Local/Regional COVID Data

Georgia is a large state, with huge differences between the Atlanta metro and rural counties. As a result, it’s important to know how to get information about coronavirus in your local area. There are two main places to get more local information about the spread of COVID-19 in specific areas: the Georgia DPH Dashboard, and your regional public health district. In general, the public health districts in the Atlanta metro area have more detailed information available, but some other districts also provide excellent resources.

Maps & Data on COVID-Georgia.com

My COVID Maps page includes maps to show number of new cases, deaths, and hospitalizations for each county over the past two weeks, and a second set of map showing the weekly change in cases. Maps are updated daily. You can view the maps by raw numbers per county or rates per 100K for each county.

I also have a Daily Changes by County page showing the Daily New Cases, Hospitalizations, and Death for each county in Georgia. You can click on a county on the map or use a sortable table with all counties and their data.

County Information on Georgia DPH Dashboard

The Georgia DPH COVID-19 Dashboard provides county-level information on cases, hospitalizations, and deaths, as well as case and death rates per 100K people. One of my favorite features is the ability to click on your county, then view the cases over time and deaths over time graphs for your specific county. You can now also view these graphs now by date of report. This shows you when people in your area got sick and if cases are rising or declining. These graphs are best viewed on a computer, or by turning your phone sideways (landscape mode).

Remember the last 14 days of the by Onset and by Date of Death graphs are uncertain though as DPH doesn’t yet know about the most recent illnesses until labs are taken and cases reported. Learn more about the Georgia DPH Dashboard.

Kinsa HealthWeather Map

Kinsa is a company that makes Internet-enabled thermometers and health apps. Using this data, they are able to provide metrics about when fever-related illnesses are spreading in an area. Their HealthWeather Map offers an experimental map showing “Atypical Illness Transmission Levels”. When an area is blue (with a level under 1.0, it indicates lower levels of disease transmission.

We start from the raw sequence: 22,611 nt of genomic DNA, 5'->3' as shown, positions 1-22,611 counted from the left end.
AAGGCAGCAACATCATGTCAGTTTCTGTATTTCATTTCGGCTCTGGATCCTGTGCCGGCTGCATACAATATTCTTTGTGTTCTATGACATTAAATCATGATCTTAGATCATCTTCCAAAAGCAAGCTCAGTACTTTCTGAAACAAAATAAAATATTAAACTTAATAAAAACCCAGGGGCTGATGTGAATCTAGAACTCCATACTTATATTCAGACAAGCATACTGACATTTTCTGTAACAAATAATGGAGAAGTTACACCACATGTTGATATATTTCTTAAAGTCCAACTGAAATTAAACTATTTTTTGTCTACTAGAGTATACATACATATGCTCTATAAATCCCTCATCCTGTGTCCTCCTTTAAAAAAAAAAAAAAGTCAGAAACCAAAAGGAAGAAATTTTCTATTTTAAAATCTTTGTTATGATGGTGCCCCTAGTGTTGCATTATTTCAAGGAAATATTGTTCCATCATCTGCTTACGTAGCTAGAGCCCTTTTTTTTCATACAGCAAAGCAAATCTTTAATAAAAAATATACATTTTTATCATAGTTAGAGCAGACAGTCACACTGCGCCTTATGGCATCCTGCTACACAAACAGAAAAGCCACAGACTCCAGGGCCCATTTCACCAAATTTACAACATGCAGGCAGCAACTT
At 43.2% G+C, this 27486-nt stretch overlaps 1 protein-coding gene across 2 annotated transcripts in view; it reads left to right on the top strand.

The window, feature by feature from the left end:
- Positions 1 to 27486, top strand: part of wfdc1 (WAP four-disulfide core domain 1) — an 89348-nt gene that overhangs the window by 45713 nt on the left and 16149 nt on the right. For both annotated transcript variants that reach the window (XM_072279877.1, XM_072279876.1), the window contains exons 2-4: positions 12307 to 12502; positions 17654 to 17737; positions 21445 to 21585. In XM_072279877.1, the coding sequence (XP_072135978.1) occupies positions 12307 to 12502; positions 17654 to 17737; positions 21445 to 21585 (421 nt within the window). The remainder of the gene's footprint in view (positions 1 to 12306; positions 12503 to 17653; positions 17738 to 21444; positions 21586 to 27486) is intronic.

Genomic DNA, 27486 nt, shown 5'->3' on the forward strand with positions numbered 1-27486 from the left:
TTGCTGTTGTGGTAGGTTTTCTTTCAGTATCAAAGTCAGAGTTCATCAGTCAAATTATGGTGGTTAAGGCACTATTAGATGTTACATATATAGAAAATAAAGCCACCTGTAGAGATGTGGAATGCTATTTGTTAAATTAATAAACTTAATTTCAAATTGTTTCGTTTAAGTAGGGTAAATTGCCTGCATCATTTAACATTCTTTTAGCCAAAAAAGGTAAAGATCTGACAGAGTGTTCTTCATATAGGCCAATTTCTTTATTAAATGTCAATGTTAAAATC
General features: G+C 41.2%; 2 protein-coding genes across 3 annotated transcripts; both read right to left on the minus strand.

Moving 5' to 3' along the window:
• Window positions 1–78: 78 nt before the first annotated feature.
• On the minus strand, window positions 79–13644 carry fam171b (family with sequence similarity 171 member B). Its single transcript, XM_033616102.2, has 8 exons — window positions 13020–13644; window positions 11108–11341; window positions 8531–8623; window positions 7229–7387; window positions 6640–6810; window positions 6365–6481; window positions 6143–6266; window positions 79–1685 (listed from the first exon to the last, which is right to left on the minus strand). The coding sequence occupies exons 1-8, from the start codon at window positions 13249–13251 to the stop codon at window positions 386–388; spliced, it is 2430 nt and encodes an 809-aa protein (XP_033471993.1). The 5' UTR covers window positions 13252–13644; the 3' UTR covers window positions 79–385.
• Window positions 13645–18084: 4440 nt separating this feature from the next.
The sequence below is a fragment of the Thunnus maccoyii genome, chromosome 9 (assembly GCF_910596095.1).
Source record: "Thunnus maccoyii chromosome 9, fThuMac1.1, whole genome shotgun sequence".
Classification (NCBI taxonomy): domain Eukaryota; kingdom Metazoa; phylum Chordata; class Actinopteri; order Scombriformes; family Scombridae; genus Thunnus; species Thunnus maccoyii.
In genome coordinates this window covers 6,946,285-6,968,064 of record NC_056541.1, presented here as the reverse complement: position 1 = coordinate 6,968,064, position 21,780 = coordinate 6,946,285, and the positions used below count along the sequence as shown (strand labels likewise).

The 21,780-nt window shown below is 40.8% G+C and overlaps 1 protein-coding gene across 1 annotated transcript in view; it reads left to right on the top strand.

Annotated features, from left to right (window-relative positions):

ARC Georgia COVID-19 Response

The Atlanta Regional Commission has created a really nice interactive COVID-19 map and graphing page to see local information for your metro area, region, or county. Although it was created by the ARC, it has data for all of Georgia. You can view cases or deaths by raw numbers or per 100K, for the whole state by region, or for a region by county, and more.

They have some additional information at Atlanta Regional Commission COVID Response web site.

Local/Regional Hospitalization Data

Some hospital systems provide their own COVID dashboards for their local area. Below are links to the pages I was able to find. I wish more hospitals reported this data to the public.

Two new resources are now available from the COVID-19 Georgia Geospatial Data Hub for state-wide and regional hospitalization data.

Some regional health districts also share hospitalization numbers for their regions. See links in the section below.

Georgia Regional Health Districts

Georgia DPH is divided up into 18 different regional health districts, and each of these districts has their own web site with local information about COVID testing locations and testing events, as well as other information about COVID. Some of the districts also provide detailed metrics, including case and death numbers by zip code, hospital availability, etc. The North Central district even provided a detailed report county-by-county with data on specific outbreaks known to the public health department.

Your regional health department will also be able to direct you to free testing locations and events in your area. (How to get tested for COVID in Georgia.)

Georgia regional public health districts

Find your regional health district in the list below and see what information they offer on their web site. I have provided specific links to pages with more detailed data where available. I also encourage you to follow your regional public health department on Facebook and/or Twitter for the latest news in your area.